The Collected Letters, Volume 13


JWC TO MARGARET WELSH ; 22 February 1841; DOI: 10.1215/lt-18410200-JWC-MW-01; CL 13: 44-45


[Late February 1841]

Alas dear Mrs Welsh, it is strange as well as very sad that the only intercourse betwixt us for so many years should be made up of announcements of death and letters of condolence. From the bottom of my heart I pity you left so young so good to bring up those fatherless boys—and now one of them taken from you just when your task was about ending, and its fruits might be look forward to with hope1— I have heard nothing of your sons for a long time—but I well remember thinking the one you have lost a clever child and likely to grow up a clever man—and now!—God comfort you—no human comfort can be of any avail in such a case!

Write to me when you can, and tell me about the other, and yourself, and how this poor boy died—

This has been a dismal week with me—your intimation of death in my own kindred found me in the midst of death, which did not affect me in my personal affections, but has affected me deeply in my sympathies The wife of a surgeon next door had died after giving birth to a crippled infant and the poor husband has been nearly out of his wits ever since, with no woman about him except myself, not so much as a servant that could be of the smallest use to him—his old Mother is upwards of eighty and half insane—the poor child has a frightful prospect in life—if God spare it—for the Father has to go on the expedition to Africa from which he will probably never return.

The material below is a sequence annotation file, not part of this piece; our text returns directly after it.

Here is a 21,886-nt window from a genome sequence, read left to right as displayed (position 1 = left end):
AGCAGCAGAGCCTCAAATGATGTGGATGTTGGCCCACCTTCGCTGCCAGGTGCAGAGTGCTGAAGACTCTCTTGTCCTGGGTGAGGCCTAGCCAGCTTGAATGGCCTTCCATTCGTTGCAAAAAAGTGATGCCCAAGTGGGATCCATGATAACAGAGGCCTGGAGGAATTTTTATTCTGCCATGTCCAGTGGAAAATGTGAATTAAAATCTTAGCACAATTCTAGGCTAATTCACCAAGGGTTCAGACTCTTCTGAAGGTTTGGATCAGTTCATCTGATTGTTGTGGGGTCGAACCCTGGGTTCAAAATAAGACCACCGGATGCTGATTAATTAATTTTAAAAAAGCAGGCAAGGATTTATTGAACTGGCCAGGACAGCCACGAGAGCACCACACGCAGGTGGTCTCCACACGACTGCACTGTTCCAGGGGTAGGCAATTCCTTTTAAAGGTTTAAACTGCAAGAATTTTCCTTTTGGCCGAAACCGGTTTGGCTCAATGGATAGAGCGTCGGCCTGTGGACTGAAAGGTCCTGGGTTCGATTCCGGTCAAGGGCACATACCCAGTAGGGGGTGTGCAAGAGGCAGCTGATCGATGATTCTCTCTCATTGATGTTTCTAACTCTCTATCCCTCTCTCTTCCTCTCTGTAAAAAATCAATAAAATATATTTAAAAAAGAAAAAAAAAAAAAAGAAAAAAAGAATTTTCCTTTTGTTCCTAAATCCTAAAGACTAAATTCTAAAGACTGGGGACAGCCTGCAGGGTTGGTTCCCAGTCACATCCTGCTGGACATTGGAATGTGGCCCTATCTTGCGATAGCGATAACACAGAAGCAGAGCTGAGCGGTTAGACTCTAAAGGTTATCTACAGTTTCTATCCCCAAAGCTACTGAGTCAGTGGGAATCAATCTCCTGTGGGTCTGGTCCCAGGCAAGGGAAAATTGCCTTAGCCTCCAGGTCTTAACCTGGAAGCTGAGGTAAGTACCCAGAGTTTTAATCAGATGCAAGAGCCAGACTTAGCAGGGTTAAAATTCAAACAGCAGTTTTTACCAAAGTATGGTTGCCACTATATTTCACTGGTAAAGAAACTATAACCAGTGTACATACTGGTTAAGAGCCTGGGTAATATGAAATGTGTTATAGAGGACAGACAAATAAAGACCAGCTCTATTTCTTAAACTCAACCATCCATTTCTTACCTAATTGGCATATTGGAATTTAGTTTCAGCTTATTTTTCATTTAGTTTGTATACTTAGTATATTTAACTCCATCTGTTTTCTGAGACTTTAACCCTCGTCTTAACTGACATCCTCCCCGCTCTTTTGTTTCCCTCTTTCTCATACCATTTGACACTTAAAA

Today he is carrying away the body to be buried in Scotland her own country— If it were any consolation to think that others are suffering along with us, we should never want that in abundance, but unfortunately it is none.

I shall be anxious to hear of you, yet do not constrain yourself to write, until you find it not irksome.

Ever affectionately yours

Jane Carlyle